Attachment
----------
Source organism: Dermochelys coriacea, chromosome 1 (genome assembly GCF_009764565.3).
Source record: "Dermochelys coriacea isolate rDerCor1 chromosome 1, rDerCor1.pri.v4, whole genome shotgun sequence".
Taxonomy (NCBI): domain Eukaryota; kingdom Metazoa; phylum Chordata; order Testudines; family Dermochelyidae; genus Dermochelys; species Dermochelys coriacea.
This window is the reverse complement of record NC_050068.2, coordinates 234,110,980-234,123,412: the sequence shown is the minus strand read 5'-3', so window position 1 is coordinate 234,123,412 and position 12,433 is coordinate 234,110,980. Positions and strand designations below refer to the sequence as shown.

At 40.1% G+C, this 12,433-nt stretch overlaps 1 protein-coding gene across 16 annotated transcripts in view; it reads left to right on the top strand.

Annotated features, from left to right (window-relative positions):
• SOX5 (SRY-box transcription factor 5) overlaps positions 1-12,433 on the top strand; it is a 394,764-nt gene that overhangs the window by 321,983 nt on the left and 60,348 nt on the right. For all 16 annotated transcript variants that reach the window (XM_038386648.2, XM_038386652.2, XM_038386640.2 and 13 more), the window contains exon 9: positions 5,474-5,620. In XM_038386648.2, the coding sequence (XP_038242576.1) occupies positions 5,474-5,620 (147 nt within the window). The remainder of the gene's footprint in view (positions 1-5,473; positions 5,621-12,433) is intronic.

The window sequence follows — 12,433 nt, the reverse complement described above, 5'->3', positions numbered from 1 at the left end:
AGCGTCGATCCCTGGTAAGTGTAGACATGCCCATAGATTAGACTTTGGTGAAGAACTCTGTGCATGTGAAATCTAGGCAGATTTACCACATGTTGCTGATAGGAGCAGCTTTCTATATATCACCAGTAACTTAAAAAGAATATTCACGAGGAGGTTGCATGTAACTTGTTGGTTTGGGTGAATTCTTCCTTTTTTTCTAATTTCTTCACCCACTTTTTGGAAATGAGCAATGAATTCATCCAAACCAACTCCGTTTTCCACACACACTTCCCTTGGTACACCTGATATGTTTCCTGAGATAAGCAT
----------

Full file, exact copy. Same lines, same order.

Source organism: Dermochelys coriacea, chromosome 1 (genome assembly GCF_009764565.3).
Source record: "Dermochelys coriacea isolate rDerCor1 chromosome 1, rDerCor1.pri.v4, whole genome shotgun sequence".
Taxonomy (NCBI): domain Eukaryota; kingdom Metazoa; phylum Chordata; order Testudines; family Dermochelyidae; genus Dermochelys; species Dermochelys coriacea.
This window is the reverse complement of record NC_050068.2, coordinates 234,110,980-234,123,412: the sequence shown is the minus strand read 5'-3', so window position 1 is coordinate 234,123,412 and position 12,433 is coordinate 234,110,980. Positions and strand designations below refer to the sequence as shown.

At 40.1% G+C, this 12,433-nt stretch overlaps 1 protein-coding gene across 16 annotated transcripts in view; it reads left to right on the top strand.

Annotated features, from left to right (window-relative positions):
• SOX5 (SRY-box transcription factor 5) overlaps positions 1-12,433 on the top strand; it is a 394,764-nt gene that overhangs the window by 321,983 nt on the left and 60,348 nt on the right. For all 16 annotated transcript variants that reach the window (XM_038386648.2, XM_038386652.2, XM_038386640.2 and 13 more), the window contains exon 9: positions 5,474-5,620. In XM_038386648.2, the coding sequence (XP_038242576.1) occupies positions 5,474-5,620 (147 nt within the window). The remainder of the gene's footprint in view (positions 1-5,473; positions 5,621-12,433) is intronic.

The window sequence follows — 12,433 nt, the reverse complement described above, 5'->3', positions numbered from 1 at the left end:
AGCGTCGATCCCTGGTAAGTGTAGACATGCCCATAGATTAGACTTTGGTGAAGAACTCTGTGCATGTGAAATCTAGGCAGATTTACCACATGTTGCTGATAGGAGCAGCTTTCTATATATCACCAGTAACTTAAAAAGAATATTCACGAGGAGGTTGCATGTAACTTGTTGGTTTGGGTGAATTCTTCCTTTTTTTCTAATTTCTTCACCCACTTTTTGGAAATGAGCAATGAATTCATCCAAACCAACTCCGTTTTCCACACACACTTCCCTTGGTACACCTGATATGTTTCCTGAGATAAGCAT